, and at the commencement of the eventful ca. reer of Charles I.; when the hydra of fanaticism, with all its odious brood of heresies, openly opposed these diversions, as “ wicked and diabolical.” The loathsome vermin of the Puritanical school, crawled over the land, and defiled every thing that was great and noble, under the pretext of operating reformations! Amongst their laudable deeds, was the total suppression of all plays and play-houses. After a violent and sanguinary contest, both monarchy and the stage were buried in one common ruin: the King perished by the axe of the executioner; and the theatres were abandoned, and either destroyed or converted into churches, for the holy tinkers and weavers to spout inthe very opposite of this happened in the French Revolution! But the hellish fury of intolerance could not totally destroy the public taste for the drama: amidst the gloom and hor. ror of bigotry, Sir William Davenant eluded the implacable rancour of the Puritans, by exhibiting entertainments of declamation and music, after the manner of the ancients. Soon afterwards, the retainers of the theatre advanced from their hiding places, and gradually, though cautiously, resumed their former employment.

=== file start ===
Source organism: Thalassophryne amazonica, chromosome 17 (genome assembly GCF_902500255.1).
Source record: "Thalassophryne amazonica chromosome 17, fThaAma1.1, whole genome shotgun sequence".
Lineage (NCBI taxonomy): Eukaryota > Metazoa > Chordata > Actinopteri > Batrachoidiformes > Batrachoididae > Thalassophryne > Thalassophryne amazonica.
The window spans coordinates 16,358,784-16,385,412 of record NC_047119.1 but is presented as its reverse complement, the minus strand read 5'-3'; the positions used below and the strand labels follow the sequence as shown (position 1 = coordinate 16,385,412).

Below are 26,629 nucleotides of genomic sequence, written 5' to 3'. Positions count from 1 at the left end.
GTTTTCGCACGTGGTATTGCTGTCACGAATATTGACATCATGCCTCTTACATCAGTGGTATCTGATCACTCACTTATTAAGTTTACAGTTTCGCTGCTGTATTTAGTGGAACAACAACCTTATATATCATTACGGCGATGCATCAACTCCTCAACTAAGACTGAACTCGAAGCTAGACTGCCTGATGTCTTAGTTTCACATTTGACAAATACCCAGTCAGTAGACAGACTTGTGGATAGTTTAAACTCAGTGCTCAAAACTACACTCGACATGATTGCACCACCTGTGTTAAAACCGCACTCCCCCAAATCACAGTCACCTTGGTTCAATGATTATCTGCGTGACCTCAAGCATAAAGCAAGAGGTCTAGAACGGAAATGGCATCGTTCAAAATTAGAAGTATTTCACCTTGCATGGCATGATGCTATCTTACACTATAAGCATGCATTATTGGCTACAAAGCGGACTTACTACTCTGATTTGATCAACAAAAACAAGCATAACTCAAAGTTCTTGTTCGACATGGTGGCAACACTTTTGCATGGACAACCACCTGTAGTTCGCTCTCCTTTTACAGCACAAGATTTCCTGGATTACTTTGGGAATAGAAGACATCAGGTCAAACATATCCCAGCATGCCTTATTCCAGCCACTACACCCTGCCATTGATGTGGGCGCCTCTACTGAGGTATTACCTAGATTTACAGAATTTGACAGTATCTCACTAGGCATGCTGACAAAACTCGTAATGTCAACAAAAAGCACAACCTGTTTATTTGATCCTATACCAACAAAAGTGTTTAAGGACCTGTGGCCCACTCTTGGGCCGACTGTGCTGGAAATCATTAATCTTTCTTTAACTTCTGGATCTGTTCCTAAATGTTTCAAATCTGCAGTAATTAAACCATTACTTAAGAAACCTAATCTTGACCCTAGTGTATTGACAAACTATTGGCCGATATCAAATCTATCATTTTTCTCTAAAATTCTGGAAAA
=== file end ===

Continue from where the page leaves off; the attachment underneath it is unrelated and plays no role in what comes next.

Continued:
The Restoration restored the stage to its former rclat, and the public mind, suddenly bursting from the pressure of fanatical despotisin, was soon prepared for any degree of theatrical licentiousness. In 1662, a play house was erected in Drury-Lane, and opened with the celebrated comedy of The Humorous Lieuteriant. In 1671, this house took fire, and was entirely demolished; but it sprung up with renewed lustre from its ashes. In the interim, Davenant built a theatre in Dorset-Garden, which was distinguished by its splendid scenery and decorations, and by the superiority of its dramatic exhibitions.